Finding Anthony

Congratulations to clarinetist and “Citizen Musician”

Anthony McGill, the recently announced winner of the Avery Fisher Prize.

Executive & Artistic Director Joshua Worby

Recalls the Phil’s 2009 Engagement of Anthony McGill

Like everyone else, I watched in awe as our first African-American president, Barack Obama, was sworn into office on January 20th, 2009. My excitement for the event was doubled because I knew that Itzhak Perlman, who at that time was Artistic Director of the Westchester Philharmonic, would perform. I had just spoken with him a day earlier, as we were planning the 2009-10 season that he would lead.

 

At the Inauguration, Perlman was joined by cellist Yo-Yo Ma and two other young musicians, for a rendition of John Williams’ Air and Simple Gifts, which beautifully entwines Aaron Copland’s Shaker-inspired melody. (Watch that performance here: https://www.youtube.com/watch?v=FFALyKG_Bck) I watched with special pride as Perlman and Ma opened the work. Then one of those “other musicians” entered. It was Anthony McGill on clarinet. My heart stopped. I had never heard, or heard of, Anthony McGill, but his playing was unmistakably brilliant, his sound as pure as I had ever heard.

 

Early that same evening, I texted Perlman, still referencing our planning for the following season: “Anthony McGill, Mozart, November?” By now Perlman was at the Inaugural Ball when my text arrived. He had played for kings and queens and heads of state more times than I have had a burger and fries, so while sitting at this once-in-a-lifetime black tie event, naturally he was fiddling with his Blackberry on his lap. The reply came quickly: “Yes! Hurry.”

 

We both knew what “hurry” meant. McGill’s appearance at the inauguration that day would make him very popular very quickly.

 

I immediately began looking online for McGill’s management. He didn’t have any. I looked for his website. He didn’t have one. I looked in online telephone directories, which I knew was stupid but I was desperate. I sent emails and made phone calls to multiple artist rep firms, in case they knew how to find Anthony. More than one responded with “I don’t know who reps him, but if you do track him down, give him my number.”

 

McGill had just accepted the principal clarinet position at the Met Opera. I called the Met and left a message with their orchestra manager, with an urgent request for McGill to call me. I didn’t hear back – maybe my “urgency” was suspicious. I knew that some of our musicians, who are regular members of the New York City Ballet orchestra, would sometimes sub at the Met. I made more calls and learned that one of our violinists had a bassoonist friend who was in fact going to sub at the Met that next night. I wrote a note, on paper, and drove it over to the violinist, with instructions that he pass the note to the bassoonist while they were both in the ballet pit that night, and to instruct the bassoonist to pass the note to McGill when they were both in the opera pit that next night. Like I said, I was desperate.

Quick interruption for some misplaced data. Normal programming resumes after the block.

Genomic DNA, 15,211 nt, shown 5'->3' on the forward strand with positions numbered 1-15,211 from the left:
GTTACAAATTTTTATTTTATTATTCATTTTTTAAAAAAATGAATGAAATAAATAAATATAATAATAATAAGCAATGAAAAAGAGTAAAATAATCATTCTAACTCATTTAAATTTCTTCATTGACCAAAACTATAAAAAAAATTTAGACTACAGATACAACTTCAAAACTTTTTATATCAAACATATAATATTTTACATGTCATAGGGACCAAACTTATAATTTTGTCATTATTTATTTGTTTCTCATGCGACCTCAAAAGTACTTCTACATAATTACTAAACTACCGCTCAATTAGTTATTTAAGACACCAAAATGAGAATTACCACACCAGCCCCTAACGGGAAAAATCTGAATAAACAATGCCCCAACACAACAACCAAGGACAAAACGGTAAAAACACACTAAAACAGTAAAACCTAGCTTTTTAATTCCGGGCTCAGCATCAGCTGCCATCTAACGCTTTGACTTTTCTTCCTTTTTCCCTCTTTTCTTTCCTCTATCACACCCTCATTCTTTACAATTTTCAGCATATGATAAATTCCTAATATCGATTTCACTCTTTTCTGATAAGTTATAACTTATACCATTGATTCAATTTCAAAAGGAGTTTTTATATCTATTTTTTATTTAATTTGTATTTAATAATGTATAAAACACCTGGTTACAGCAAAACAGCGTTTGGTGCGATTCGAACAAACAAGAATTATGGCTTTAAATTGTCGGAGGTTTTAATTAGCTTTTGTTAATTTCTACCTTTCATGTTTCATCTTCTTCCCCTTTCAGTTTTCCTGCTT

Shockingly, it worked. Anthony called me the day after that. Our November date was open for him, and he was thrilled at the prospect of performing the Mozart with us, with Perlman on the podium.

 

The New York Times noted the upcoming engagement: https://www.nytimes.com/2009/11/15/nyregion/15musicwe.html

 

The second movement Adagio from the Mozart Clarinet Concerto is regarded as among the most achingly beautiful pieces of music ever written. A simple melody that rises and falls is underpinned by an orchestral accompaniment that mostly agrees with the pastoral beauty of the moment, but still injects a worrisome tension, while the clarinet melody falls, the middle strings rise, and the seeming simplicity is no such thing. Mozart wrote a lullaby that startles you into tears. The Westchester Philharmonic has performed this work for schoolchildren who, without knowing why, become transfixed.

 

Our concert weekend was upon us. Anthony and I spent the two previous days driving to several elementary and middle schools, where he played and demonstrated his instrument for kids sitting on a gym floor, and led a master class for some older kids. Our little two-day road trip had a packed schedule, so lunch consisted of munching down sandwiches in the car. We had a blast and the kids and teachers we saw were smitten.

 

Concert time. November 21, 2009. Westchester Philharmonic. Itzhak Perlman, conducting; Anthony McGill, clarinet; Mozart Clarinet Concerto: I. Allegro; II. Adagio; III. Rondo: Allegro

 

Ah, but the Rondo: Allegro nearly didn’t happen. McGill’s Adagio destroyed the room. When it ended, the audience didn’t rustle and shift as usual between movements. There was a stark silence, then audible sighs and sniffles. From backstage I could see Perlman’s face, completely spent, in tears. The musicians in the orchestra were similarly blotto. The typical 10 or 15 seconds between movements lasted for over a minute. It took that long for everyone to collect themselves.

 

But move on they did. At the triumphant conclusion of the third movement, the audience spontaneously stood and cheered. McGill bowed, then kissed Perlman on the cheek. Our souls had been kissed by the music he made.

 

I once passed a note to a girl when we were in seventh grade. She crumpled it up. I’m glad I tried it again with McGill.

 

Congratulations, Anthony, on winning the Avery Fisher Prize, and thank you for lifting all of us to higher ground when you #TakeTwoKnees.

https://www.nytimes.com/2020/09/15/arts/music/anthony-mcgill-avery-fisher-prize.html 

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